I did enjoy the story, because I’m an Anne Stuart junkie and am addicted to her particular brand of romantic suspense, but I do have a few niggles that affected my final grade. The sexual tension between Mal and Sophie is intense and the sex scenes are nice and steamy, but while I completely bought into their lust for each other, it was more difficult to believe there was much of a romance going on that they were falling in love. Theirs is a love/hate relationship for most of the book, with Sophie, in particular, fighting her attraction to Mal at almost every turn, often in over-long passages of internal monologue which cause some parts of the book to drag a little. It’s also rather difficult to swallow that such a hard-nosed, competent operative as Sophie must have been (and we’re told she was) could have ignored everything she had learned about Archer during her training and turned her back on her colleagues, her job and her life in order to marry him. Some explanation is offered; Sophie’s training wasn’t complete and she’d been sent into a situation that she wasn’t equipped to handle, but it doesn’t quite ring true.
I recently listened to Jill Redfield narrating the first book in this series, Consumed by Fire, and enjoyed her performance very much; I concur completely with BJ’s assessment of its being worthy of an A grade. Ms. Redfield’s performance here is equally accomplished in terms of the pacing – which is suitably edgy in the suspenseful moments and slower in the more intimate ones – character differentiation and acting choices, but I noticed something here I didn’t notice before, which is that she has a tendency to breathe in odd places. I haven’t listened to her enough times to be able to determine whether this is a one-off, and it certainly doesn’t seem to be down to poor lung capacity (!) or breathing techniques, because she doesn’t do it all the time. But she will sometimes begin a sentence or phrase, say two or three words, take a breath, and then continue. So a basic sentence such as:
When you were a prisoner in an armed fortress, silence was your friend.
Sounds like this:
When you were a prisoner (breath) in an armed fortress (quieter breath), silence was your friend.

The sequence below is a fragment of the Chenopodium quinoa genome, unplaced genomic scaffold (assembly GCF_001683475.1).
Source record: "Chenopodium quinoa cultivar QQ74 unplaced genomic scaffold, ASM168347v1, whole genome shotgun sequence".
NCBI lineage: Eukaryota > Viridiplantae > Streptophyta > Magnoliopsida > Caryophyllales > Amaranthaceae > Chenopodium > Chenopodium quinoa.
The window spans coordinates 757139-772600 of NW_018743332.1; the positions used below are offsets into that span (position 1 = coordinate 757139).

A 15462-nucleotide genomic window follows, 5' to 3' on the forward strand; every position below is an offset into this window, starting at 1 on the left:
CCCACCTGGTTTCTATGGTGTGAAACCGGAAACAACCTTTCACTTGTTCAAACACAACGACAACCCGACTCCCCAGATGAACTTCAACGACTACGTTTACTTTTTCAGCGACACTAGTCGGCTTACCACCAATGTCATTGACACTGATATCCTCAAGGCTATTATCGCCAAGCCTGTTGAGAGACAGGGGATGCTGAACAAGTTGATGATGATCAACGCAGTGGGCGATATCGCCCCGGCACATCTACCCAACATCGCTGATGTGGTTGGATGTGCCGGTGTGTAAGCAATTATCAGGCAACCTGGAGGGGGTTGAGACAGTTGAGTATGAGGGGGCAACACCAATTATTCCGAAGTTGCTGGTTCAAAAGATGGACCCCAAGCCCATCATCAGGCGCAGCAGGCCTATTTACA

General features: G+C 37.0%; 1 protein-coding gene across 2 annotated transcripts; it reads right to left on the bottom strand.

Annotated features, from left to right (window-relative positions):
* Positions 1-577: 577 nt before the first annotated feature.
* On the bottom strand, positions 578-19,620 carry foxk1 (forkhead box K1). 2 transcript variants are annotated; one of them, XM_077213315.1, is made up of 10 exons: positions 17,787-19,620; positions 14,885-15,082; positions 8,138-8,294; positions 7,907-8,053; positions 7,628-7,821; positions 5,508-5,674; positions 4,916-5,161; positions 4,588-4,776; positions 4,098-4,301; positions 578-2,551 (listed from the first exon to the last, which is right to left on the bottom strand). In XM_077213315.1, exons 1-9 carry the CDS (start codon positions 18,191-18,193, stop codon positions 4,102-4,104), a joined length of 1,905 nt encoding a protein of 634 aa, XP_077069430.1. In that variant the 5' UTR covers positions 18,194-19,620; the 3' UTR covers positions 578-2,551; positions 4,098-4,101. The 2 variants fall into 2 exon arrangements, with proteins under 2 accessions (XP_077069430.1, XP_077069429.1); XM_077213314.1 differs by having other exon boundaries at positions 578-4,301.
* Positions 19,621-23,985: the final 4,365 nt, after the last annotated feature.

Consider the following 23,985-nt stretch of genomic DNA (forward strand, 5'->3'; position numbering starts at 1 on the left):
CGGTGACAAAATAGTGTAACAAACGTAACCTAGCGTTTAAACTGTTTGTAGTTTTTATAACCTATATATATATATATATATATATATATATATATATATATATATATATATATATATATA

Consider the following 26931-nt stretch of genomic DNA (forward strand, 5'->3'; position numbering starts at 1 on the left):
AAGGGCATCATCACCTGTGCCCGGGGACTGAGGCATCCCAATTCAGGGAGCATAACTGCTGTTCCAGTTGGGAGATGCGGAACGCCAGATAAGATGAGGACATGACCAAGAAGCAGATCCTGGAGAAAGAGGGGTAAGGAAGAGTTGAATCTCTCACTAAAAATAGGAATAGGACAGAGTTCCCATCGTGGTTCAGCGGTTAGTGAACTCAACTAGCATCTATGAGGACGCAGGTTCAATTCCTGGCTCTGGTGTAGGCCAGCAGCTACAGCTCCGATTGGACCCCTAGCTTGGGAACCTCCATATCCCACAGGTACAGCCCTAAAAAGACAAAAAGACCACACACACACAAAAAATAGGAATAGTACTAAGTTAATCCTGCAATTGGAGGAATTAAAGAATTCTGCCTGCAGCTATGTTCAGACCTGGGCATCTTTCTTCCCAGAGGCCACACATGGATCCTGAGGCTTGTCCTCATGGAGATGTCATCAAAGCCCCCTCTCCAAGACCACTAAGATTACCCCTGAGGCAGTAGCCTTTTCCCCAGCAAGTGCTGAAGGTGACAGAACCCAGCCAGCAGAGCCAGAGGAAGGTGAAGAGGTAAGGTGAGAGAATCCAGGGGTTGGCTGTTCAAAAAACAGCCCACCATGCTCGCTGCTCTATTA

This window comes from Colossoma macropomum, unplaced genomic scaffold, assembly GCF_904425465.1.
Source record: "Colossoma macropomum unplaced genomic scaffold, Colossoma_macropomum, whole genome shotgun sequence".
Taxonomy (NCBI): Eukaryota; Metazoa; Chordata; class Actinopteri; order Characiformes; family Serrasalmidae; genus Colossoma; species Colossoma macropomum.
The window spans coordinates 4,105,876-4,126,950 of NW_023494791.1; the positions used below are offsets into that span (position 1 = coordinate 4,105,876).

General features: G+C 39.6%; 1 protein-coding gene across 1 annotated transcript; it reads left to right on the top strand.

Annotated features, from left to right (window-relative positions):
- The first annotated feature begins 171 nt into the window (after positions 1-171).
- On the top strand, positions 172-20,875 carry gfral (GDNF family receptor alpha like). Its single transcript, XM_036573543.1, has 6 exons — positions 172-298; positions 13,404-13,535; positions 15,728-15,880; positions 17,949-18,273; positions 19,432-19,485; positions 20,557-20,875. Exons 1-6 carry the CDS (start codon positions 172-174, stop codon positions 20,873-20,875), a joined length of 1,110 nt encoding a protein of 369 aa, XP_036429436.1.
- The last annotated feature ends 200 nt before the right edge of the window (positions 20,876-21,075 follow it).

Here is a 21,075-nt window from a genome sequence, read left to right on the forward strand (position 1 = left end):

And later in the same chapter, this:
She finished up her workout, going through her cool-down stretches, shoved her sweat-damp hair away from her face, and silently opened (breath) the door to her bedroom.
It’s a long sentence, true, but there are plenty of commas in there where taking a breath would be acceptable, so I couldn’t help but wonder why she hadn’t taken advantage of one of those more natural breathing places instead.
With that said, I don’t normally gets bent out of shape over audible breath sounds, as I find that they often add to the realism of the performance (and if I don’t hear them, I find myself holding my breath waiting for the narrator to breathe!) – but I do dislike them when they’re in the wrong place. And once you notice something like that, it becomes inevitable that you start actually listening for it, which can become distracting. It probably doesn’t help that whereas Consumed by Fire is quite dialogue heavy, Wildfire is the opposite, so there are long passages of narrative and character introspection where such things become more noticeable than they might be otherwise.
But with all that said, those issues don’t cast a pall over the whole performance, which hits all the right emotional notes and delivers exactly the right amount of tension. Ms. Redfield acquits herself well when it comes to Mal’s English accent (there are a few slips here and there but it’s generally solid), and I do like the way she voices the heroes in this series as a whole; pitching them low, with a soft, husky tone that never lets us forget how dangerous they are.
If, like me, you’re a sucker for a bad-boy hero and a heroine who won’t take his crap, then you’re probably already an Anne Stuart fan. Wildfire isn’t my favourite of this series so far, but it’s an entertaining listen and I’m eagerly looking forward to whatever the author comes up with next.
Book Content: B-
Steam Factor: Glad I had my earbuds in
Violence Rating: Fighting
Genre: Romantic Suspense
Publisher: Brilliance Audio
Wild Fire was provided to AudioGals by Brilliance Audio for a review.